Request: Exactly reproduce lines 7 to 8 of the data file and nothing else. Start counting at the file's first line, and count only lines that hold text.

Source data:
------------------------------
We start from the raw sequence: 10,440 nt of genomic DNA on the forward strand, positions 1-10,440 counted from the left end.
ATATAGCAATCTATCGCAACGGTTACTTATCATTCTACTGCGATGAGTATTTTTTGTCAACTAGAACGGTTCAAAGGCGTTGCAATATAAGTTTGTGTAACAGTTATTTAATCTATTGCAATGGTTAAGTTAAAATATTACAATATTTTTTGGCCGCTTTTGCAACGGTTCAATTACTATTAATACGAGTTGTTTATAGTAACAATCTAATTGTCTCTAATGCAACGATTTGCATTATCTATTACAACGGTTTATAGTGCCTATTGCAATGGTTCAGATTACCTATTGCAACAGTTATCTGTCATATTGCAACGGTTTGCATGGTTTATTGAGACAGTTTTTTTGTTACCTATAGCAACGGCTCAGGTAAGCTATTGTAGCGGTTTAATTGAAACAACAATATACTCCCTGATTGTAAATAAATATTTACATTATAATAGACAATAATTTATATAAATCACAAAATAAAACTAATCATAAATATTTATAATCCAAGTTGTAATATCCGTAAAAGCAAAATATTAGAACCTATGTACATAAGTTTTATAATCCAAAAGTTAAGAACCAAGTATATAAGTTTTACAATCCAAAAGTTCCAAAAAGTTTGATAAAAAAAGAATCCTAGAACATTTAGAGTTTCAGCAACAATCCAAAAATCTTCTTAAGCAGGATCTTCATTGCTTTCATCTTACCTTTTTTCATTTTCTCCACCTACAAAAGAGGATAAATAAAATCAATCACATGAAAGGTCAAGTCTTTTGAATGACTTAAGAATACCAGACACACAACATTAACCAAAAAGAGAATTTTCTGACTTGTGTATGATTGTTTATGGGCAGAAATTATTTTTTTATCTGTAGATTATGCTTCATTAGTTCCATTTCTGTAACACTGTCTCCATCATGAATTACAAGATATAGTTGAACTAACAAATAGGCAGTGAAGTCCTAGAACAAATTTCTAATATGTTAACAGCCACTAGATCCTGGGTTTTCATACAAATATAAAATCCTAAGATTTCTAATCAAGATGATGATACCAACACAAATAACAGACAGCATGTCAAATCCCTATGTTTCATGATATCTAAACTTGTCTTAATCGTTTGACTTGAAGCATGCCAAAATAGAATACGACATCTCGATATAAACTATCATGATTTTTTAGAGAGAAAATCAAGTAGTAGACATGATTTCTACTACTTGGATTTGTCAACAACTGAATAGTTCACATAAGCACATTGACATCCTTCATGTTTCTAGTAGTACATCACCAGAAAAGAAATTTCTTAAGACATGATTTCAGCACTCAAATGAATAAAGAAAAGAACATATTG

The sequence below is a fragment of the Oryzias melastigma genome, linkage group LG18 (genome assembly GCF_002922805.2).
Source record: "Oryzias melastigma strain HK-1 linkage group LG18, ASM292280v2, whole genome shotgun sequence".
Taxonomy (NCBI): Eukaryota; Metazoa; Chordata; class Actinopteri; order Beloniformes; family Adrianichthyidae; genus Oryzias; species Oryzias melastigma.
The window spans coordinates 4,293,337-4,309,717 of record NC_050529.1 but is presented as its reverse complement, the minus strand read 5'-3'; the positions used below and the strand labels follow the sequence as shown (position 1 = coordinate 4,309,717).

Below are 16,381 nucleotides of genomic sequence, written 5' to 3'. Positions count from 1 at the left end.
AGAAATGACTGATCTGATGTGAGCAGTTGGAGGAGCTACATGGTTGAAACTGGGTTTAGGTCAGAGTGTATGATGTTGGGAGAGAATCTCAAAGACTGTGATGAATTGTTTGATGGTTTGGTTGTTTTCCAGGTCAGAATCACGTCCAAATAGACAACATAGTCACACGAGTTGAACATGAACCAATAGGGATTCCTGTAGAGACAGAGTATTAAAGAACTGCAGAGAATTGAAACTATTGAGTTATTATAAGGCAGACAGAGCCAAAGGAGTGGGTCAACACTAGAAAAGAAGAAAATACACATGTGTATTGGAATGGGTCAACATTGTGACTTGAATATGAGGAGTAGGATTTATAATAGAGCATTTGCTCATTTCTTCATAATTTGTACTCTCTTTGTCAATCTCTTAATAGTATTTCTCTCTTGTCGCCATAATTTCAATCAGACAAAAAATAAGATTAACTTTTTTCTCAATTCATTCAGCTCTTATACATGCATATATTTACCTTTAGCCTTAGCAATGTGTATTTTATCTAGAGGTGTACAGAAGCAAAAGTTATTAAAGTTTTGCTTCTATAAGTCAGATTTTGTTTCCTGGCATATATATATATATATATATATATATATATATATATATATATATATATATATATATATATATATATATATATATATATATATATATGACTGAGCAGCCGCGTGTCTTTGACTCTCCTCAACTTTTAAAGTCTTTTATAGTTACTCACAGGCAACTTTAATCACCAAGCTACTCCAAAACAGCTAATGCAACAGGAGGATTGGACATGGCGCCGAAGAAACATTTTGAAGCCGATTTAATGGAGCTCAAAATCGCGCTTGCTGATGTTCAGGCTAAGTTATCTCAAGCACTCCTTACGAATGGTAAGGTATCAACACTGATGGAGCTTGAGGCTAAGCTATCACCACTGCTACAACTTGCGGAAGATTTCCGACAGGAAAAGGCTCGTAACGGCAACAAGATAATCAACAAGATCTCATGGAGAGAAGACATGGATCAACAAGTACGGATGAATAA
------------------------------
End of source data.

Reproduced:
Below are 16,381 nucleotides of genomic sequence, written 5' to 3'. Positions count from 1 at the left end.
AGAAATGACTGATCTGATGTGAGCAGTTGGAGGAGCTACATGGTTGAAACTGGGTTTAGGTCAGAGTGTATGATGTTGGGAGAGAATCTCAAAGACTGTGATGAATTGTTTGATGGTTTGGTTGTTTTCCAGGTCAGAATCACGTCCAAATAGACAACATAGTCACACGAGTTGAACATGAACCAATAGGGATTCCTGTAGAGACAGAGTATTAAAGAACTGCAGAGAATTGAAACTATTGAGTTATTATAAGGCAGACAGAGCCAAAGGAGTGGGTCAACACTAGAAAAGAAGAAAATACACATGTGTATTGGAATGGGTCAACATTGTGACTTGAATATGAGGAGTAGGATTTATAATAGAGCATTTGCTCATTTCTTCATAATTTGTACTCTCTTTGTCAATCTCTTAATAGTATTTCTCTCTTGTCGCCATAATTTCAATCAGACAAAAAATAAGATTAACTTTTTTCTCAATTCATTCAGCTCTTATACATGCATATATTTACCTTTAGCCTTAGCAATGTGTATTTTATCTAGAGGTGTACAGAAGCAAAAGTTATTAAAGTTTTGCTTCTATAAGTCAGATTTTGTTTCCTGGCATATATATATATATATATATATATATATATATATATATATATATATATATATATATATATATATATATATATATATATATATATATGACTGAGCAGCCGCGTGTCTTTGACTCTCCTCAACTTTTAAAGTCTTTTATAGTTACTCACAGGCAACTTTAATCACCAAGCTACTCCAAAACAGCTAATGCAACAGGAGGATTGGACATGGCGCCGAAGAAACATTTTGAAGCCGATTTAATGGAGCTCAAAATCGCGCTTGCTGATGTTCAGGCTAAGTTATCTCAAGCACTCCTTACGAATGGTAAGGTATCAACACTGATGGAGCTTGAGGCTAAGCTATCACCACTGCTACAACTTGCGGAAGATTTCCGACAGGAAAAGGCTCGTAACGGCAACAAGATAATCAACAAGATCTCATGGAGAGAAGACATGGATCAACAAGTACGGATGAATAA